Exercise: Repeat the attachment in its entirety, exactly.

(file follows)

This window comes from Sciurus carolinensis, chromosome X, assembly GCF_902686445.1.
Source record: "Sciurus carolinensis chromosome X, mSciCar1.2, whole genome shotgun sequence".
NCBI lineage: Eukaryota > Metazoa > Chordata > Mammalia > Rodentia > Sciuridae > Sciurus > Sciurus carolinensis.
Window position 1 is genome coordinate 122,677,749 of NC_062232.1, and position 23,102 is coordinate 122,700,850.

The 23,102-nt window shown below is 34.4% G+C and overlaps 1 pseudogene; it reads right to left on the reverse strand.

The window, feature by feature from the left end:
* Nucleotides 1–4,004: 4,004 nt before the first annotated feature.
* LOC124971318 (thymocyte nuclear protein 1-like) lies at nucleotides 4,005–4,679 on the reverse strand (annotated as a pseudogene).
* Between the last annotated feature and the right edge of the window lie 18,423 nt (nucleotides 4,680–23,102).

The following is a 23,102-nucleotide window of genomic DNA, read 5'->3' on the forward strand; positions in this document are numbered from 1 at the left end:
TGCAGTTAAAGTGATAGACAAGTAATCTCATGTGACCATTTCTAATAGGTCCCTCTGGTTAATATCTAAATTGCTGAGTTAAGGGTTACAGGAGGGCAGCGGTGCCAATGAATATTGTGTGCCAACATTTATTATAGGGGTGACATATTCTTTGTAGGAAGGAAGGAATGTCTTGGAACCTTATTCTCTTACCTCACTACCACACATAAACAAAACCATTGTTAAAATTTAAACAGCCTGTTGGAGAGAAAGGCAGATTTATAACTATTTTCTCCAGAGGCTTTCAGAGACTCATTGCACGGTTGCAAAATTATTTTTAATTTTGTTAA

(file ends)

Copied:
This window comes from Sciurus carolinensis, chromosome X, assembly GCF_902686445.1.
Source record: "Sciurus carolinensis chromosome X, mSciCar1.2, whole genome shotgun sequence".
NCBI lineage: Eukaryota > Metazoa > Chordata > Mammalia > Rodentia > Sciuridae > Sciurus > Sciurus carolinensis.
Window position 1 is genome coordinate 122,677,749 of NC_062232.1, and position 23,102 is coordinate 122,700,850.

The 23,102-nt window shown below is 34.4% G+C and overlaps 1 pseudogene; it reads right to left on the reverse strand.

The window, feature by feature from the left end:
* Nucleotides 1–4,004: 4,004 nt before the first annotated feature.
* LOC124971318 (thymocyte nuclear protein 1-like) lies at nucleotides 4,005–4,679 on the reverse strand (annotated as a pseudogene).
* Between the last annotated feature and the right edge of the window lie 18,423 nt (nucleotides 4,680–23,102).

The following is a 23,102-nucleotide window of genomic DNA, read 5'->3' on the forward strand; positions in this document are numbered from 1 at the left end:
TGCAGTTAAAGTGATAGACAAGTAATCTCATGTGACCATTTCTAATAGGTCCCTCTGGTTAATATCTAAATTGCTGAGTTAAGGGTTACAGGAGGGCAGCGGTGCCAATGAATATTGTGTGCCAACATTTATTATAGGGGTGACATATTCTTTGTAGGAAGGAAGGAATGTCTTGGAACCTTATTCTCTTACCTCACTACCACACATAAACAAAACCATTGTTAAAATTTAAACAGCCTGTTGGAGAGAAAGGCAGATTTATAACTATTTTCTCCAGAGGCTTTCAGAGACTCATTGCACGGTTGCAAAATTATTTTTAATTTTGTTAA